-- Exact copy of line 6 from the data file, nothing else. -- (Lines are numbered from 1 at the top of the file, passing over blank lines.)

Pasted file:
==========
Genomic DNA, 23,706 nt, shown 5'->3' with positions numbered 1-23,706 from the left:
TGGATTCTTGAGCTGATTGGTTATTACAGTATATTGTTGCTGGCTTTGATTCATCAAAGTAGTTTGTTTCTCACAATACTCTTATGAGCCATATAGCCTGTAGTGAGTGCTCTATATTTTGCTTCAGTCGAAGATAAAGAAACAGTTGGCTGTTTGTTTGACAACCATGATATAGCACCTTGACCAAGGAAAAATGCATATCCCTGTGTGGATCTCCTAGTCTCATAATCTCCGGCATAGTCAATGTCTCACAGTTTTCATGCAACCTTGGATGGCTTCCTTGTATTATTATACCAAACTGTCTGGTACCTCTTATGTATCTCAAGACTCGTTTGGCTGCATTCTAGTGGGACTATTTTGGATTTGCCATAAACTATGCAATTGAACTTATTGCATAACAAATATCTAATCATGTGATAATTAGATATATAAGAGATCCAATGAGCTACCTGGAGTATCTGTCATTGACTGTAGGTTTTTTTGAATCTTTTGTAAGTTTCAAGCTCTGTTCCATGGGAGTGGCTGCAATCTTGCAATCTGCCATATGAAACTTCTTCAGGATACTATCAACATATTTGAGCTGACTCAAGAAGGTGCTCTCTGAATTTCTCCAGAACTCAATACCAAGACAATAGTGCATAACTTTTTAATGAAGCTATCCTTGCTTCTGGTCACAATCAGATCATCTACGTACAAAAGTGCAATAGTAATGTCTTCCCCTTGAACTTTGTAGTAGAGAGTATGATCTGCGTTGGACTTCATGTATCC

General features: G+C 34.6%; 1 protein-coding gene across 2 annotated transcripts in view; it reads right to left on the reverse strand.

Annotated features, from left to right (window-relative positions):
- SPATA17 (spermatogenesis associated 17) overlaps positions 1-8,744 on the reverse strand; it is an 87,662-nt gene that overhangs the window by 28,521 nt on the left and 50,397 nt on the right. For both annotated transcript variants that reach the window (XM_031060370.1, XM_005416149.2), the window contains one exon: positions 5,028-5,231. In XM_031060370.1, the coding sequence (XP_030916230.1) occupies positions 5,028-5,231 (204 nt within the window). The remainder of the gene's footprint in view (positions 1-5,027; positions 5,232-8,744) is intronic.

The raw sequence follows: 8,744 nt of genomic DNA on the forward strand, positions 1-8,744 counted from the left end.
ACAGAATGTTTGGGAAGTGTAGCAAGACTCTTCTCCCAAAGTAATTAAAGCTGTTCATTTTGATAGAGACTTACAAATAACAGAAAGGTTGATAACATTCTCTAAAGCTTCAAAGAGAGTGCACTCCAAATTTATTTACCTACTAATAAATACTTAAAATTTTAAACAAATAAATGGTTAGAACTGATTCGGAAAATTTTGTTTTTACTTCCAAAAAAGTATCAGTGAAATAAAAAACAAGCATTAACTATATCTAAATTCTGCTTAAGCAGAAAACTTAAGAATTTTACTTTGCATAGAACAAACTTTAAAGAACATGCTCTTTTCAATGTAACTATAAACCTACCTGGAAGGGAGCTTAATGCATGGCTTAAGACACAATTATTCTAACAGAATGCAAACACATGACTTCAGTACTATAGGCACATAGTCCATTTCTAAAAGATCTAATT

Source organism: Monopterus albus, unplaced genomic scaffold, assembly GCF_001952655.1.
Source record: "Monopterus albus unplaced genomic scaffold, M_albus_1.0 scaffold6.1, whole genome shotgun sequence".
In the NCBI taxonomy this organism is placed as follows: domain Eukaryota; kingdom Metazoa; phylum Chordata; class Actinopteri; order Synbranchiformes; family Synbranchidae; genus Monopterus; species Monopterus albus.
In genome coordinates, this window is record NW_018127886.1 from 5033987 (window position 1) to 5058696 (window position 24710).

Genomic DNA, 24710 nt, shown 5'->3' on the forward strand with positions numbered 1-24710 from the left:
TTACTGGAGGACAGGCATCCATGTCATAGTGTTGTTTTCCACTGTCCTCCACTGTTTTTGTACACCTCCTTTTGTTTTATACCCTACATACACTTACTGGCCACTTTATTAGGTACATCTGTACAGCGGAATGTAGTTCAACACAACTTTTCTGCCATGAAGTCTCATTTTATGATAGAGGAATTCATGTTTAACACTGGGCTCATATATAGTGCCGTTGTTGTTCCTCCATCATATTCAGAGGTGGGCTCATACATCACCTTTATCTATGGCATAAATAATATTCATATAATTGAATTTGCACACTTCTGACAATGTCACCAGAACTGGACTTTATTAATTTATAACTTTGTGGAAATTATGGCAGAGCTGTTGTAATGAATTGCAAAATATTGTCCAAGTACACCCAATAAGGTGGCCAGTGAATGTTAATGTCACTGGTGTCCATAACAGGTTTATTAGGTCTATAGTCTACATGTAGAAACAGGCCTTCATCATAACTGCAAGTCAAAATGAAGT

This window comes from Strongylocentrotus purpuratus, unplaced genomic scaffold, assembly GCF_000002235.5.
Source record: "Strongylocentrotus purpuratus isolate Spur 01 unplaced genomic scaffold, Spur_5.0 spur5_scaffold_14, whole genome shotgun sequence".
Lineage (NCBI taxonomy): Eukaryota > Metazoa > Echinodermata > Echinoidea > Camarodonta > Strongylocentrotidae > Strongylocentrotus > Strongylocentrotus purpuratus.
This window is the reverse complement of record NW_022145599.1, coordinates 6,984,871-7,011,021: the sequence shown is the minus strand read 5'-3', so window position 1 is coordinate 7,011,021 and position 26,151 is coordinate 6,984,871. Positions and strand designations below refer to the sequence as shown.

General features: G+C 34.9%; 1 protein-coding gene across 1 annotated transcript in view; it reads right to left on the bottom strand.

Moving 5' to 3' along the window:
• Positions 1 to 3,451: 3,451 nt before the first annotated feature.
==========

The raw sequence follows: 8,744 nt of genomic DNA on the forward strand, positions 1-8,744 counted from the left end.